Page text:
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This Will Have Been: Art, Love & Politics in the 1980s

A new MCA exhibition reveals the 80s as a very queer decade.

 (Photograph: Courtesy of the MCA)
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Photograph: Courtesy of the MCA

Dream Girls

 (Photograph: Courtesy of MCA)
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Photograph: Courtesy of MCA

Robert Mapplethorpe

 (Photograph: Courtesy of the MCA)
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Photograph: Courtesy of the MCA

Mapplethorpe 95.43231/7/2004

 (Photograph: Courtesy of the MCA)
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Photograph: Courtesy of the MCA

Looking for Langston

 (Photograph: Courtesy of the MCA)
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Photograph: Courtesy of the MCA

Peter Hujar

 (Photograph: Courtesy of the MCA)
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Photograph: Courtesy of the MCA

AIDS painting installation

When Republicans like presidential hopeful Newt Gingrich invoke the 1980s, it’s often in a way that filters the decade through a naive and gauzy wistfulness for Reagan and Thatcher conservatism. In “This Will Have Been: Art, Love and Politics in the 1980s,” a new exhibition opening Saturday 11 at the MCA, guest curator Helen Molesworth (chief curator at the Institute of Contemporary Art in Boston) frames the decade in part through feminism and the AIDS crisis and the way in which a culture of desire shaped the ’80s for LGBT artists. “There are different ways in and out of the exhibition,” says the out curator, “but certainly one path that you could take is a moment where you realize that the decade begins with a feminist struggle and ends with a queer one.” Molesworth guided us through some of the exhibition’s gay works:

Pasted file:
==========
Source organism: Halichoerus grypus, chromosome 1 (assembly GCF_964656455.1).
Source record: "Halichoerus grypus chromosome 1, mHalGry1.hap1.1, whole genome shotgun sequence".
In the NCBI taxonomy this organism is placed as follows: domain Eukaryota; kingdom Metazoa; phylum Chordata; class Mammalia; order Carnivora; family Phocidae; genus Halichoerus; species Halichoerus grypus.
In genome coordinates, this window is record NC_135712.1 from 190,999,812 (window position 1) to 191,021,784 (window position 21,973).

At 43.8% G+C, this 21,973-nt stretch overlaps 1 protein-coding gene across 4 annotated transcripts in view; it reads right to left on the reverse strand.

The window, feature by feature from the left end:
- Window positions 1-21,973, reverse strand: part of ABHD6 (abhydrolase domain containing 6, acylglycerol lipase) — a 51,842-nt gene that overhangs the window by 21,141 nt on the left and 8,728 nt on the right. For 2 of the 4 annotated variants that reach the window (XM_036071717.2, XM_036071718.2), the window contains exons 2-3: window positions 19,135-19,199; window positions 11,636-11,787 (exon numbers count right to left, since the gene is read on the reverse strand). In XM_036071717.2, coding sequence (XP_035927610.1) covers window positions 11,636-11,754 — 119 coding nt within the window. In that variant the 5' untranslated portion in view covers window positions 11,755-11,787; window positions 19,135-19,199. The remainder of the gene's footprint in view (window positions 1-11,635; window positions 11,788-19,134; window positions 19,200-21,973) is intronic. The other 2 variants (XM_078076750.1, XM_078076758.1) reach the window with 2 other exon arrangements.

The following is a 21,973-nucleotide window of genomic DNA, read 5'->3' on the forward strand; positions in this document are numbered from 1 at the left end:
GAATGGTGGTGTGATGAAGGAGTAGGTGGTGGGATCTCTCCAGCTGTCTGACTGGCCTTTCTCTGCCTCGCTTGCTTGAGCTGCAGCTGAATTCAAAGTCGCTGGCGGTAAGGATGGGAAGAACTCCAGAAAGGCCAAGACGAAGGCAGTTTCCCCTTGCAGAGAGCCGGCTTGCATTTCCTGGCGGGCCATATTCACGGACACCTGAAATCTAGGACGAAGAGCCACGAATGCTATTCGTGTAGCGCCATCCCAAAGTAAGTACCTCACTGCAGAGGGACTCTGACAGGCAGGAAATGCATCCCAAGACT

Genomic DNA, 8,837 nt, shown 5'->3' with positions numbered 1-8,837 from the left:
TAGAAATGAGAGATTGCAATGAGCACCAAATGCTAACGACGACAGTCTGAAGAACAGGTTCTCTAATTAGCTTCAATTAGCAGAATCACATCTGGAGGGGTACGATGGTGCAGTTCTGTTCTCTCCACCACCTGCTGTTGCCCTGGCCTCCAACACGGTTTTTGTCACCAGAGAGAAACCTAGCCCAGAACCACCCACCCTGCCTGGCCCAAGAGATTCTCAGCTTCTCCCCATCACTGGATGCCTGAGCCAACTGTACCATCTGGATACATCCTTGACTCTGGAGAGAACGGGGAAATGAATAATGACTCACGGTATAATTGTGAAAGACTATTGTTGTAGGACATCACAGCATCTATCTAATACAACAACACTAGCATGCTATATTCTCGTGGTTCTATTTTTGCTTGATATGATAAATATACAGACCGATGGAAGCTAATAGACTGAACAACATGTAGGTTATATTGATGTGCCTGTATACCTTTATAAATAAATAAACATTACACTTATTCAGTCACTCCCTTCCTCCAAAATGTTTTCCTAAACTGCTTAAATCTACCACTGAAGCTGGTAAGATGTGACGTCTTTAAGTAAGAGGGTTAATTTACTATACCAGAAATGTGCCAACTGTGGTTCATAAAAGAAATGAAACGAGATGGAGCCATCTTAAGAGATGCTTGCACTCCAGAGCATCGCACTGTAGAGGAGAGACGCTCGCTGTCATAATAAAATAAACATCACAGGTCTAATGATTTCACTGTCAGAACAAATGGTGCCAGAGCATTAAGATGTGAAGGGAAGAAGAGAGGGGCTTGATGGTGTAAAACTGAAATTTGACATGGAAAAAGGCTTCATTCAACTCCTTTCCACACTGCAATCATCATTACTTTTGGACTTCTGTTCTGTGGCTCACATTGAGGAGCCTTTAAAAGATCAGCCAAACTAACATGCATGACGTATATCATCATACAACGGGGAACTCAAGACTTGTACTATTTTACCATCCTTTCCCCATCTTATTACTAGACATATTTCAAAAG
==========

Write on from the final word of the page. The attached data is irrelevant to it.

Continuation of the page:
Peter Hujar, John Heys in Lana Turner’s Gown, 1979
“Hujar used to take photographs of artists and the downtown scene in the ’60s and ’70s, but by the ’80s, Hujar, who was gay and lovers with David Wojnarowicz, was just taking really beautiful pictures of queer life, whether it was someone in Lana Turner’s old gown or really pretty circuit boys getting their pictures taken in the studio or guys cruising in parks. To be taking those pictures and printing them as art photography was about this sort of move out of a closeted space and into a more public space with queer life.”

Robert Mapplethorpe, Ajitto, 1981
“I chose three images from the Black Book, which is a very infamous book of images of naked black men. At the time, they seemed troubling because they were on this knife’s edge of this kind of stereotypical and racist imagery in which it really is a lot of black men just sort of being reduced to this big, black cock. ‘What does it mean that I’m kind of attracted to images that are a little racist? Does queerness or gayness trump racism or are all the power dynamics of white guy behind the camera, unnamed black guy in front of the camera still very much in place?’ The other reason it’s disturbing now is that so many people in the Black Book are dead, so it’s also a memorial to a group of people that didn’t make it.”

General Idea, AIDS Wallpaper, 1989
“General Idea was a collective of three artists, two of whom died of AIDS, and they took the Robert Indiana LOVE [sculpture], a sort of late-’60s/early-’70s classic pop logo, and turned it into AIDS. Of course I think one of the things they’re saying is, the ’80s is many things but it is the end of the ’60s. That kind of countercultural experimentation has ended for several reasons, one is Reagan/Thatcher and this really conservative move, and the other is AIDS, which brings to an end a certain efflorescence of sexual exploration.”

Deborah Bright, Dream Girls, 1989–1990 f
“Bright does these great photographs where she’s a very classic stone butch and she’s Photoshopped herself into these black-and-white movie stills so she’s lighting Audrey Hepburn’s cigarette or she’s flirting with Katharine Hepburn. It’s this desire on the one hand for there to be this image of lesbian desire, but also that you might, as a butch, not be identifying as Katharine Hepburn, [but rather] you might be identifying with Cary Grant and to let that intense pleasure have its space.”

“This Will Have Been: Art, Love and Politics in the 1980s” opens Saturday 11 at the MCA.

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